1842 - Page 1
The Miners’ Association of Great Britain and Ireland (MAGB) was founded in 1842. This was the first attempt to form a National union of miners. Several other attempts at forming unions had failed.
Although he was making quite a lot of profit from his other mines as he was a coal merchant as well, these old mines were not very efficient. Thomas North saw the advantage of sinking new shafts at Cinder Hill, however he needed more capital. Some of ‘his ideas’ revolutionised the industry as he put cast iron tubbing in the brick shafts whilst passing through the water-bearing measures and built a furnace underground to create a good ventilation flow of air.
No doubt the ‘ideas’ came from John Thomas Woodhouse the consultant engineer. Other partners were sought for the new venture. Shaft preparation for sinking began in 1841.
Example of a Contract
Collieries Sunk or Opened in 1842
- Bailey Brook (Butterley Co) 2 shafts at 8 ft dia (2.44m) sunk 80 yards (73m) apart to Deep Soft and Deep Hard
- Old Birchwood at Alfreton
- 2 more shafts at Portland, Nos 6 and 7 (Butterley Co), Nos 3, 4 and 5 being sunk earlier, Chief Surveyor for Butterley was John Wardle. A 25hp steam-winding engine was put to work at the Portland No2 pit, (Jerry’s) in 1841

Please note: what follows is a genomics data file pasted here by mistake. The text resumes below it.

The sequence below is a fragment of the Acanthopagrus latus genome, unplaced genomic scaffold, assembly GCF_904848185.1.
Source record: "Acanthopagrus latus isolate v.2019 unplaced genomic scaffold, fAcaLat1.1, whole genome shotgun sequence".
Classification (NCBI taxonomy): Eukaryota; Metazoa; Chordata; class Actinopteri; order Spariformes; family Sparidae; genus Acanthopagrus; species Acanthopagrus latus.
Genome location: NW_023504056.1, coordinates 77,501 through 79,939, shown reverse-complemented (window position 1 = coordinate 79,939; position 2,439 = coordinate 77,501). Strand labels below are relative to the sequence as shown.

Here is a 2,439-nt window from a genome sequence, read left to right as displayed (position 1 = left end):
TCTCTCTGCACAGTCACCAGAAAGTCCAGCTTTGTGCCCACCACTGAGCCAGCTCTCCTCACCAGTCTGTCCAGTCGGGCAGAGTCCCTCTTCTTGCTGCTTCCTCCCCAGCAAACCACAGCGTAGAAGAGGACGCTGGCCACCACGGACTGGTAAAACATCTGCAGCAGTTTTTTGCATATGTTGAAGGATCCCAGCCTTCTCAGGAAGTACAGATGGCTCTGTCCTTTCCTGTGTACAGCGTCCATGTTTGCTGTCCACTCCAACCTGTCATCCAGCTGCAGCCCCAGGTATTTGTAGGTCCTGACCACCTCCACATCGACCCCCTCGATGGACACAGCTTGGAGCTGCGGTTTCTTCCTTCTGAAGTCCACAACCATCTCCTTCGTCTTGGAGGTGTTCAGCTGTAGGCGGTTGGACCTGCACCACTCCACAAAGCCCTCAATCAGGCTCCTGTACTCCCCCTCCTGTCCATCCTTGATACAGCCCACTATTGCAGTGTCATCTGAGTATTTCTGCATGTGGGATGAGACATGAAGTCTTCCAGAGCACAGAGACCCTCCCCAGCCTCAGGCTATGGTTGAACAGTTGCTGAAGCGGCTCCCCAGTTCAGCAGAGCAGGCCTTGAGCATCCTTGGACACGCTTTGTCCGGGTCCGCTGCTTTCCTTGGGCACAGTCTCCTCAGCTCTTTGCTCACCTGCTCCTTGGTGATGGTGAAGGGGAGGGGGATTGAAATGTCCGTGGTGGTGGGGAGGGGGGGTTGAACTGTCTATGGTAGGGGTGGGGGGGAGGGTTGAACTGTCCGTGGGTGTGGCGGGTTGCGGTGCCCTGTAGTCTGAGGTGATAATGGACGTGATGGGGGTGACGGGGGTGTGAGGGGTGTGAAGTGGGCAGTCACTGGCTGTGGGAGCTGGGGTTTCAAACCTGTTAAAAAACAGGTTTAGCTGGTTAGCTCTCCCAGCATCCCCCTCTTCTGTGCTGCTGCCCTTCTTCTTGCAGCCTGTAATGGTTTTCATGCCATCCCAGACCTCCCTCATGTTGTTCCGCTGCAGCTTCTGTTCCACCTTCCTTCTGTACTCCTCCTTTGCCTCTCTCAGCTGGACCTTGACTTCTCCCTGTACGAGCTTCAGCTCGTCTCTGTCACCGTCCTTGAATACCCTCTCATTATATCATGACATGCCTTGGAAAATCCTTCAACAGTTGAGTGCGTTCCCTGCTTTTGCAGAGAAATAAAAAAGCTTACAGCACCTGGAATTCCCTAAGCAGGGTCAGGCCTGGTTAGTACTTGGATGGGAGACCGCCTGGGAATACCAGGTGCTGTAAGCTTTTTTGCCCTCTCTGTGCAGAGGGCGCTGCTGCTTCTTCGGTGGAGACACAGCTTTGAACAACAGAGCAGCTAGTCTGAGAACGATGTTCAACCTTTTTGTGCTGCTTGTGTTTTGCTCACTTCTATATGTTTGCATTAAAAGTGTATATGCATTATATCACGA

- Moorhole (Sales and Gibbs) at Mosborough, Engine pit put down to Silkstone, coke ovens erected on the opposite side of the road. There were 2 other pits working at Mosborough on Swallow’s Lane, one down to Flockton and one to Parkgate. From a report by John Spencer, Engineer there were 2 other Mosborough Common pits (Swallow?) nearby, one working Flockton and the other Parkgate
- Rose Hill colliery (…?) worked Silkstone coal towards the basset out
- Winterbank (...) near South Normanton.
Pentrich colliery, 3 shafts A, B and C sunk at 8 ft dia (2.43m) in 1842 by WC Haslam, Manager William Walker. ‘A’ shaft 180 yards (165m) to Low Main or Furnace coal, but coal raised from Deep Soft inset at 75 yards (69m), ‘B’ pumping shaft, water raised from 120 yards (110m) and ‘C’ fan shaft, 95 yards deep (87m) at 26 yards (24m) from This was the old plant. (7)
The pit bottom is shown in the picture with men on the cage and the Deputy standing by.
There were 29 boys below the age of 13 at the Portland pits (Butterley Co).